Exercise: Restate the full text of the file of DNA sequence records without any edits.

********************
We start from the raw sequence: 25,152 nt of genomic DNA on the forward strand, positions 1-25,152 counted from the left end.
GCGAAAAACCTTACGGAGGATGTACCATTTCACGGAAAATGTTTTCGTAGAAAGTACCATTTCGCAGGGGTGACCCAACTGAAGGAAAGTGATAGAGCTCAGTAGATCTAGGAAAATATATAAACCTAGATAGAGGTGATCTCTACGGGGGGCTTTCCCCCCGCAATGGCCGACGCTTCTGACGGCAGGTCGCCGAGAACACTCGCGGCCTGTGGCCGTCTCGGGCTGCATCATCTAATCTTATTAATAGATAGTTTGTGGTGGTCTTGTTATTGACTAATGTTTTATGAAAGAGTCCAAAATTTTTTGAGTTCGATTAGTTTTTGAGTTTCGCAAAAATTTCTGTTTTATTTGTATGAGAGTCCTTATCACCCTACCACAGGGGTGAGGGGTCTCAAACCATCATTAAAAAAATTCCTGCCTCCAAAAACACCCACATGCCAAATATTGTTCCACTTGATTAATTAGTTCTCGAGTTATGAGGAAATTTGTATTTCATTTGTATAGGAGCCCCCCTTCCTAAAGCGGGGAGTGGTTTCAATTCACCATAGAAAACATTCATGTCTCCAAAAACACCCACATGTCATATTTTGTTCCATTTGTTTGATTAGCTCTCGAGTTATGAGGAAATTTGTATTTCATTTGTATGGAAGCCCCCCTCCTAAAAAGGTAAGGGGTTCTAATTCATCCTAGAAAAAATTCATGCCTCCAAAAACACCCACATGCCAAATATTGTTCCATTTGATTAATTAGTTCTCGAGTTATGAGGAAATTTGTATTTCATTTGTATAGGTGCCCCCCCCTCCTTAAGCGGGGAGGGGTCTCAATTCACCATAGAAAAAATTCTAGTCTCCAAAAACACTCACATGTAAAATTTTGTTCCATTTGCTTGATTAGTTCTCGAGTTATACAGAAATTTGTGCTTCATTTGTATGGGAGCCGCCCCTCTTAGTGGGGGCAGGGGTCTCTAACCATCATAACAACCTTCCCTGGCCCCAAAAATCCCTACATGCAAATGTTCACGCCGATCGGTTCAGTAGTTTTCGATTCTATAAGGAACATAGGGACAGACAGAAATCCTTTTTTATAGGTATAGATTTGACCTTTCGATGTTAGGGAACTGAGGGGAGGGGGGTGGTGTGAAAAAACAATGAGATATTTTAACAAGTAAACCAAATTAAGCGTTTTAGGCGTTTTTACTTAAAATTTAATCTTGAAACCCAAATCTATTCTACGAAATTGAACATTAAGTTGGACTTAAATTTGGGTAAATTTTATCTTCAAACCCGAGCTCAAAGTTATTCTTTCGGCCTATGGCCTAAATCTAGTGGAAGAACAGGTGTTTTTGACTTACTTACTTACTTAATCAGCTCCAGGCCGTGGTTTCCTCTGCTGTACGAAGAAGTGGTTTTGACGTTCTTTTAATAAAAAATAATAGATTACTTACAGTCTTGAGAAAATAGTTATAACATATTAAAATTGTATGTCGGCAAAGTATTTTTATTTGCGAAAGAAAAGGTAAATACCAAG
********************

We start from the raw sequence: 25,152 nt of genomic DNA on the forward strand, positions 1-25,152 counted from the left end.
GCGAAAAACCTTACGGAGGATGTACCATTTCACGGAAAATGTTTTCGTAGAAAGTACCATTTCGCAGGGGTGACCCAACTGAAGGAAAGTGATAGAGCTCAGTAGATCTAGGAAAATATATAAACCTAGATAGAGGTGATCTCTACGGGGGGCTTTCCCCCCGCAATGGCCGACGCTTCTGACGGCAGGTCGCCGAGAACACTCGCGGCCTGTGGCCGTCTCGGGCTGCATCATCTAATCTTATTAATAGATAGTTTGTGGTGGTCTTGTTATTGACTAATGTTTTATGAAAGAGTCCAAAATTTTTTGAGTTCGATTAGTTTTTGAGTTTCGCAAAAATTTCTGTTTTATTTGTATGAGAGTCCTTATCACCCTACCACAGGGGTGAGGGGTCTCAAACCATCATTAAAAAAATTCCTGCCTCCAAAAACACCCACATGCCAAATATTGTTCCACTTGATTAATTAGTTCTCGAGTTATGAGGAAATTTGTATTTCATTTGTATAGGAGCCCCCCTTCCTAAAGCGGGGAGTGGTTTCAATTCACCATAGAAAACATTCATGTCTCCAAAAACACCCACATGTCATATTTTGTTCCATTTGTTTGATTAGCTCTCGAGTTATGAGGAAATTTGTATTTCATTTGTATGGAAGCCCCCCTCCTAAAAAGGTAAGGGGTTCTAATTCATCCTAGAAAAAATTCATGCCTCCAAAAACACCCACATGCCAAATATTGTTCCATTTGATTAATTAGTTCTCGAGTTATGAGGAAATTTGTATTTCATTTGTATAGGTGCCCCCCCCTCCTTAAGCGGGGAGGGGTCTCAATTCACCATAGAAAAAATTCTAGTCTCCAAAAACACTCACATGTAAAATTTTGTTCCATTTGCTTGATTAGTTCTCGAGTTATACAGAAATTTGTGCTTCATTTGTATGGGAGCCGCCCCTCTTAGTGGGGGCAGGGGTCTCTAACCATCATAACAACCTTCCCTGGCCCCAAAAATCCCTACATGCAAATGTTCACGCCGATCGGTTCAGTAGTTTTCGATTCTATAAGGAACATAGGGACAGACAGAAATCCTTTTTTATAGGTATAGATTTGACCTTTCGATGTTAGGGAACTGAGGGGAGGGGGGTGGTGTGAAAAAACAATGAGATATTTTAACAAGTAAACCAAATTAAGCGTTTTAGGCGTTTTTACTTAAAATTTAATCTTGAAACCCAAATCTATTCTACGAAATTGAACATTAAGTTGGACTTAAATTTGGGTAAATTTTATCTTCAAACCCGAGCTCAAAGTTATTCTTTCGGCCTATGGCCTAAATCTAGTGGAAGAACAGGTGTTTTTGACTTACTTACTTACTTAATCAGCTCCAGGCCGTGGTTTCCTCTGCTGTACGAAGAAGTGGTTTTGACGTTCTTTTAATAAAAAATAATAGATTACTTACAGTCTTGAGAAAATAGTTATAACATATTAAAATTGTATGTCGGCAAAGTATTTTTATTTGCGAAAGAAAAGGTAAATACCAAG